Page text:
I had this idea, as we are setting our goals... and we do our (unconscious) best to keep them as realistic and achievable as possible, for multiple reasons..., we might be anxious to face disappointment, we might tell ourselves that we cannot reach for more as it would be a too much to stretch for, and too small of a return of our invested time and energy, or we have that ugly fear of not being enough (making a bad investment and losing the family money, making the wrong decision that now invites criticism and anxiety into your life, ...)
So we continue to play down our dreams, we start convincing ourselves that our dreams are not really that important, that we should focus on more realistic or achievable ones. This is also good for our sense of self-worth. It is a protection mechanism that protects or fragile Ego from being confronted with disappointment. We must also understand that this brings us nothing, except for the same old circumstances that we are claiming that we want to escape. But do we? Do we really ?
For sure you know as well as I do that nothing will come out of closing yourself off from the world and always engaging into activities that are familiar and safe. Nothing will come out of same set of behaviors that are being triggered by the same pattern of thought.
We can only do our best, at any given time! We should remember this. Learning to accept our decisional process plays a major role in how we engage with the world. Sometimes, more often than we would like to admit, we let ourselves being dictated by or emotions, we take decisions that makes us feel good, safe and comfortable, or we let us being moved by behaviors that are being a direct result of a set of distorted thought patterns. I will not get into all that here, but I will tell you that whatever the case may be, there is a way to skip all that might be sabotaging you, and apply a simple frame of questioning that you may find quite eye-opening, to say the least.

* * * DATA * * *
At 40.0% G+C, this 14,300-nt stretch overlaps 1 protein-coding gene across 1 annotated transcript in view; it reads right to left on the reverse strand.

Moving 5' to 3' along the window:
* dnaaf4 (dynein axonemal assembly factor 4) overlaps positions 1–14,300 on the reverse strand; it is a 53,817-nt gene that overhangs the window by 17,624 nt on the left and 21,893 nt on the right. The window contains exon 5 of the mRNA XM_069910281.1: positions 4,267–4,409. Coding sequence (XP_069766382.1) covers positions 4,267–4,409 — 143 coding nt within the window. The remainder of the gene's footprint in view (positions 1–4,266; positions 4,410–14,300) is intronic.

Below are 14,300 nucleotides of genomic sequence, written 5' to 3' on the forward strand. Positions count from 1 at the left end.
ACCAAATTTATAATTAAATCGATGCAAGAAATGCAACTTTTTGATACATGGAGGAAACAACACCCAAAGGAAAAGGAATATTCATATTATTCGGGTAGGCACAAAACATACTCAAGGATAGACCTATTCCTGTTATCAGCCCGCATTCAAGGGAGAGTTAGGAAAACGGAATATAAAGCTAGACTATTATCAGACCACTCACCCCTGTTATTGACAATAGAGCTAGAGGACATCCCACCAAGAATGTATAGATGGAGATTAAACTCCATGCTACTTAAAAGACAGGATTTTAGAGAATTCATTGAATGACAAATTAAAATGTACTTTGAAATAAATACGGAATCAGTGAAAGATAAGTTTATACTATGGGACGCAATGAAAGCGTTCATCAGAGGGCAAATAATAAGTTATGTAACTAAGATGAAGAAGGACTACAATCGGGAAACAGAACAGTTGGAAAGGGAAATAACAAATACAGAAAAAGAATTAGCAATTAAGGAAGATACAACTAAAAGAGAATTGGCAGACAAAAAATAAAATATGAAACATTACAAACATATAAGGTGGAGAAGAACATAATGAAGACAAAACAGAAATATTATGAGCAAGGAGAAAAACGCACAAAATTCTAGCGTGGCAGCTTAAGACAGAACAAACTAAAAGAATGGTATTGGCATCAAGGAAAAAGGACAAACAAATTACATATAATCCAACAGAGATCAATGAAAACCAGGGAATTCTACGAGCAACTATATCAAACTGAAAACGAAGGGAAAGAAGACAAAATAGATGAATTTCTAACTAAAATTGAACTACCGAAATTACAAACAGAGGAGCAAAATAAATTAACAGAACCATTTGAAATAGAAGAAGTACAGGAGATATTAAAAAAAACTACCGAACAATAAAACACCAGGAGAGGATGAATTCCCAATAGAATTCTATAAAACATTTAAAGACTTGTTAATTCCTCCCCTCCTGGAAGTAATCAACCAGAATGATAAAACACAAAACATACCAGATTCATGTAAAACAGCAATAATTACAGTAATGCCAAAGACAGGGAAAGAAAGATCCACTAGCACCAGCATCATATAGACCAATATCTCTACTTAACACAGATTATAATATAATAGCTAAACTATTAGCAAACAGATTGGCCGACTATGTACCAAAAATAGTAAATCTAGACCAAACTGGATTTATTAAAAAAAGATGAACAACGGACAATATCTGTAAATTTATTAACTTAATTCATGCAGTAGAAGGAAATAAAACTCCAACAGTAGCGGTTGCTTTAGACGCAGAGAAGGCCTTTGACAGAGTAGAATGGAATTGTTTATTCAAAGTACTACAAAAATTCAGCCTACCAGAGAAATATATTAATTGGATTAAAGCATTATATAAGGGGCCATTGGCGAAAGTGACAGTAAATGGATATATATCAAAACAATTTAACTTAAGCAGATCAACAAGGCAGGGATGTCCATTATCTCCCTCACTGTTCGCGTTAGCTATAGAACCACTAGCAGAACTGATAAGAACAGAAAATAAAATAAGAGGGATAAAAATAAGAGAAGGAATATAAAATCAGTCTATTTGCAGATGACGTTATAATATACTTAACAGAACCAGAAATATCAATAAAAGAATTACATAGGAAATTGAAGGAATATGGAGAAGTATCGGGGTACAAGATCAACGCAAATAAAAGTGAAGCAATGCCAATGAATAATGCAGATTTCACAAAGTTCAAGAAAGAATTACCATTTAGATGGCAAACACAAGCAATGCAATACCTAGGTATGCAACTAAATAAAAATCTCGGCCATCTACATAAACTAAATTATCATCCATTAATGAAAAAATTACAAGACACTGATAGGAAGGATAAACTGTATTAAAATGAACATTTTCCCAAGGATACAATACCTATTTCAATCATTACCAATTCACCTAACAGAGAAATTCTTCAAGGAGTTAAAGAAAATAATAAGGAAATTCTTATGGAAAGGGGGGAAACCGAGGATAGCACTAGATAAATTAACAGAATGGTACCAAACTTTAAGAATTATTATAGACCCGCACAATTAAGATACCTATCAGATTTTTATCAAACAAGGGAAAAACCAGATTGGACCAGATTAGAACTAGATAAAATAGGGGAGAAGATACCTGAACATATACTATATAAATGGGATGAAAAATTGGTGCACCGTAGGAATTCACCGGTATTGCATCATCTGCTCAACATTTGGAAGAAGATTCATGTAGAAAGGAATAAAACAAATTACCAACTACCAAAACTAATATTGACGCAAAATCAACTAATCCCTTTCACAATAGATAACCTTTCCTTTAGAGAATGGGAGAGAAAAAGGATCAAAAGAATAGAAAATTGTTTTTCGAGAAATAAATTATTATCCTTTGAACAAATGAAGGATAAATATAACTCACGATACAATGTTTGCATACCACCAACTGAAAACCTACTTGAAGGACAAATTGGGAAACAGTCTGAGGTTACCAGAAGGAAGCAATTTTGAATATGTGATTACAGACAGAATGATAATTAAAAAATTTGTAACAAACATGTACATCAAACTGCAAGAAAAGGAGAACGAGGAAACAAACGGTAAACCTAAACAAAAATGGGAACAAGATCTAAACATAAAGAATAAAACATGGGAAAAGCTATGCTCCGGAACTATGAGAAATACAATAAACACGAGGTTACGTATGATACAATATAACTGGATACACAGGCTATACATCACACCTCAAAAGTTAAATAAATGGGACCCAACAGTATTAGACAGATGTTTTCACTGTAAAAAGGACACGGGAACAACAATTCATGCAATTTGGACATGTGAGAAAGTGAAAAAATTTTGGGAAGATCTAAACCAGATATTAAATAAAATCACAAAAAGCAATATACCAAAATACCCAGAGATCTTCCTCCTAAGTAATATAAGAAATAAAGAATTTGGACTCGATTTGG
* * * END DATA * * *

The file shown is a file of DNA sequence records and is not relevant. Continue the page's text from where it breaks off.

Whenever you face taking a decision that has a potential impact in your life, and you are unsure about it, there is a frame of questioning that stretches your mind to explore a variety of options that might have previously been hidden to you.
Write down your answers. Give it real thought and leave emotions out of it. The gut feeling is mind triggered as a result of a thought that activates a feeling linked to a memory or a piece of a memory that has been re-implanted as the years have passed from the innitial trigger.
You might be face with the decision to change the job. You get through the questioning framework, you have your appropriate answers, but at some point you have all these emotions rising up, your feelings are stirring up, you become anxious, your palms are getting sweaty, your heartbeat is accelerating and your gut is stretching... anxiety and fear, that are being triggered by the thought you gave to the matter, but that also activated an old memory of an event when change was not the best for you, for example from the 2nd to the 3rd grade as the learning became increasingly difficult, or moving to a new city and having to leave your friends behind..., all those times when change triggered loss, sorrow, anxiety, loneliness...
The result of this emotion is not convincing yourself that the reasons for changing your job are not really that pertinent, there is no real need to make the move, or perhaps not the right time, and so on... now we are sabotaging ourselves into believing that we do not actually need to change our jobs. We do not have to face again that fear that we once felt. it could be fear of the unknown, of not being good enough.
Now, there are a few techniques that we may use in order to ensure a very low emotion 'pollution' of our questioning framework, and you can do this right before doing your best to answer the qestions:
I hope this helps.